Wednesday, 9 October 2013

Launch of John Dengate's third book - May 2012 by Chris Woodland






Songs, Poems, Satire and Shouts All the Way




Friday 4 May 2012, 7.30 pm
Tritton Hall, Hut 44 Addison Road Centre
142 Addison Road, Marrickville

About the Author

Of all the giant slayers now afoot in the great Australian political, commercial and media deserts, John Dengate’s sword is the sharpest. (Adapted from a Gore Vidal statement regarding journalist John Nicholls.)


John at launch (Chris Woodland photo)

About a century ago Lord Northcliffe stated: News is something someone somewhere wants to suppress, all the rest is advertising. Ironically, I can imagine that that particular Lord Northcliffe could be one hereditary Lord that John Dengate agrees with, at least in that utterance. For John abhors deceit, deception, pretence and all those other antonyms of honesty and sincerity. John sees through the cleverly manufactured bulldust that the PR people throw at us. John throws their deceitfulness right back at them; John is fair dinkum.

Now, fair dinkum is a very important Australian word. The New Zealand-born Australian philologist Sid Baker – a man for whom I have the utmost respect, tho’ he’s no longer with us – collected definitions of what it was to be an Australian. It dates back to the outback when men had few rights but lots of hardship; it relates to the origins of the trade union movement when men had to rely on their mate and others like them for survival. These men were mainly itinerant workers who were attempting to earn a living to support their wives and children back home in the town, city, or on the farm.

Sid Baker had much to say about this Australian character. Here are a few examples: Australians possess -
  • A resentment against authority of all kinds, a dislike of regimentation and a tendency to lawlessness that is rarely violent.
  • A strong egalitarianism, primarily based on the loyalties of one man to another rather than of a man to an organisation, [from which developed] this totally unforgiving attitude toward ‘rats’, ‘scabs’ and betrayers in general.
  • A bitter dislike for affectations, especially affectations of accent, since the Australian entirely rejects any idea that refinement of speech implies intellectual stature.
  • A distrust of extravagant claims by advertisers or political parties.

And finally:
  • A great willingness to take a chance – to gamble.

That is where John comes from. He is not that other so-called Australian who uses a flag to conceal his bigotry and general ignorance. He is an Australian Son in the best sense of the definition and he is Australian Made. (Australian Son refers to his double CD and Australian Made refers to a more recent poem– a very moving, powerful piece of work.)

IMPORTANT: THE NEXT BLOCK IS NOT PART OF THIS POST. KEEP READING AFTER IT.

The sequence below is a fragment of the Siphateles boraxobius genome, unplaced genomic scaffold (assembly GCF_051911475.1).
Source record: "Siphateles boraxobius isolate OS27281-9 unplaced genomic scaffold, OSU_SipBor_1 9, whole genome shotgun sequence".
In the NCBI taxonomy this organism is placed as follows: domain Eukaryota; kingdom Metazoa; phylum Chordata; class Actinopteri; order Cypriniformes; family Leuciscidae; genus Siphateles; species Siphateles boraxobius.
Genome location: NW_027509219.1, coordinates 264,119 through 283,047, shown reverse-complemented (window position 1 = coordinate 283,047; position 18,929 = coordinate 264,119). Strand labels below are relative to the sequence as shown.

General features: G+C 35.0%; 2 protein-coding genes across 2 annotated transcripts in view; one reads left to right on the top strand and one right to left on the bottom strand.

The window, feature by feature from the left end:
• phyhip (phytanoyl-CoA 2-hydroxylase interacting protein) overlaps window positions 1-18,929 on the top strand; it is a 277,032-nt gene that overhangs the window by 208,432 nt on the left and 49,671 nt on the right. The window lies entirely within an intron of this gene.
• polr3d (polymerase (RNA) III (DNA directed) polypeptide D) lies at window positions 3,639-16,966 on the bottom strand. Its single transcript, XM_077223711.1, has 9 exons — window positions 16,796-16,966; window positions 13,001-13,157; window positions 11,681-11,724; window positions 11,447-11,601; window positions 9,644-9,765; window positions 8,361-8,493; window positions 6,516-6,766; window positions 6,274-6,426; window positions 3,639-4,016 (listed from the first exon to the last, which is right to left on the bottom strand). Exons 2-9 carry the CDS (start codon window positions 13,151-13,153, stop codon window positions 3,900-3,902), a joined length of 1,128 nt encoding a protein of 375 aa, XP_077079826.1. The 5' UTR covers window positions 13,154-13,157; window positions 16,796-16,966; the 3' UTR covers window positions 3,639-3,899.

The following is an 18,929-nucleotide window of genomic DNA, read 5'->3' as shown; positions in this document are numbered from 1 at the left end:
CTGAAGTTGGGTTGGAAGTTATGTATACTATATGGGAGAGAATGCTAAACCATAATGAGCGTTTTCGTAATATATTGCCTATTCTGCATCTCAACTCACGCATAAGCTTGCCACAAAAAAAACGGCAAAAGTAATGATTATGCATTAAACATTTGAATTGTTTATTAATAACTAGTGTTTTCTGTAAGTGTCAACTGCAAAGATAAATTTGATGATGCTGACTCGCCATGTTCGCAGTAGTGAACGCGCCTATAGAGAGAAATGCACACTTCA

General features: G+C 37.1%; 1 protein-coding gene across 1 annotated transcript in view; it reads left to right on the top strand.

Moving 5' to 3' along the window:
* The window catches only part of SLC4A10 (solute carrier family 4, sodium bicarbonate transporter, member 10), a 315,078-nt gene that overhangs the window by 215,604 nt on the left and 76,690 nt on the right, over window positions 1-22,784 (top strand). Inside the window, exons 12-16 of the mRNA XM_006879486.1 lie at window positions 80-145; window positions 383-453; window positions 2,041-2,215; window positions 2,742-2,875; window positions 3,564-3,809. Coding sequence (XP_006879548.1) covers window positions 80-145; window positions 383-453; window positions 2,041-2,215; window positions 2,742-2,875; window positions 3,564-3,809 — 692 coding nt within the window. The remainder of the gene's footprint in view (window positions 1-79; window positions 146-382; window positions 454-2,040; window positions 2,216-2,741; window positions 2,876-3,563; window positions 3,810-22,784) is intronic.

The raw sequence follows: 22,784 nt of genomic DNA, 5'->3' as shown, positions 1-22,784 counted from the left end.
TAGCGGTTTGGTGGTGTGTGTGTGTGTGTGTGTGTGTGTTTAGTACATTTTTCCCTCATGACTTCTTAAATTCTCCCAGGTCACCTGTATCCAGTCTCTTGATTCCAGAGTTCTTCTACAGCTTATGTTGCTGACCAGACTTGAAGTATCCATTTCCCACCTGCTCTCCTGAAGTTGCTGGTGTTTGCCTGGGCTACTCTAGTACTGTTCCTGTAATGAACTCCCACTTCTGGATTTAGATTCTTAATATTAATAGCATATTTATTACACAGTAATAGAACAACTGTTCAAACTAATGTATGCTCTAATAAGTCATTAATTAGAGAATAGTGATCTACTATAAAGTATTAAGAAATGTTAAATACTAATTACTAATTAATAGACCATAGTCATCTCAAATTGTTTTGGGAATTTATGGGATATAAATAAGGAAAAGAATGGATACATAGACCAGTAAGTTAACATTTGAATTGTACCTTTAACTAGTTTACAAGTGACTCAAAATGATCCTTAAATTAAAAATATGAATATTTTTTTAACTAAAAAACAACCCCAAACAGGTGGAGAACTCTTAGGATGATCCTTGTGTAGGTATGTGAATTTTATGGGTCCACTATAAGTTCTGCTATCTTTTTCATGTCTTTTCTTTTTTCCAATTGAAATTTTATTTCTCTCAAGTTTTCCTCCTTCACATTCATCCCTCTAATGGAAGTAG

I don’t apologise for my earlier – what some people would call – plagiarism. Arlo Guthrie said of his father - the immortal Woody Guthrie - that Woody’s habit of borrowing tunes and lines from traditional songs may now be called plagiarism, but was, in his father’s day, just a natural part of the folk process. And, of course, it still is today. It must be, because in 1982 our very own John Dengate wrote: Purloining tunes and writing parodies are time-honoured processes, so I refuse to apologise.

I first met John in 1962. He was, as he is now, a quiet bloke, but when he stood up to sing or recite his presence was both authoritative and commanding. From his sharp mind and feeling soul came original works of someone who had mastered the English, or rather, the Australian English language, and could use it in its many forms: poignancy, humour and insight; with a great knowledge of history, and a passion for simple, natural justice for all. Like many of us here today I was brought up with these values, but here was a young man who could articulate them better than anyone else I’d ever heard, or perhaps will ever hear. His photographic memory ensured that his songs and poems, and the songs and poems of innumerable others was in a safe place, and ready for delivery at the drop of a hat, or the offer of a beer, or more seriously, to drive the nails in the coffin of some powerful human-imitating monster who had spent their life – nay, existence - as some despotic, tyrannical, heartless machine.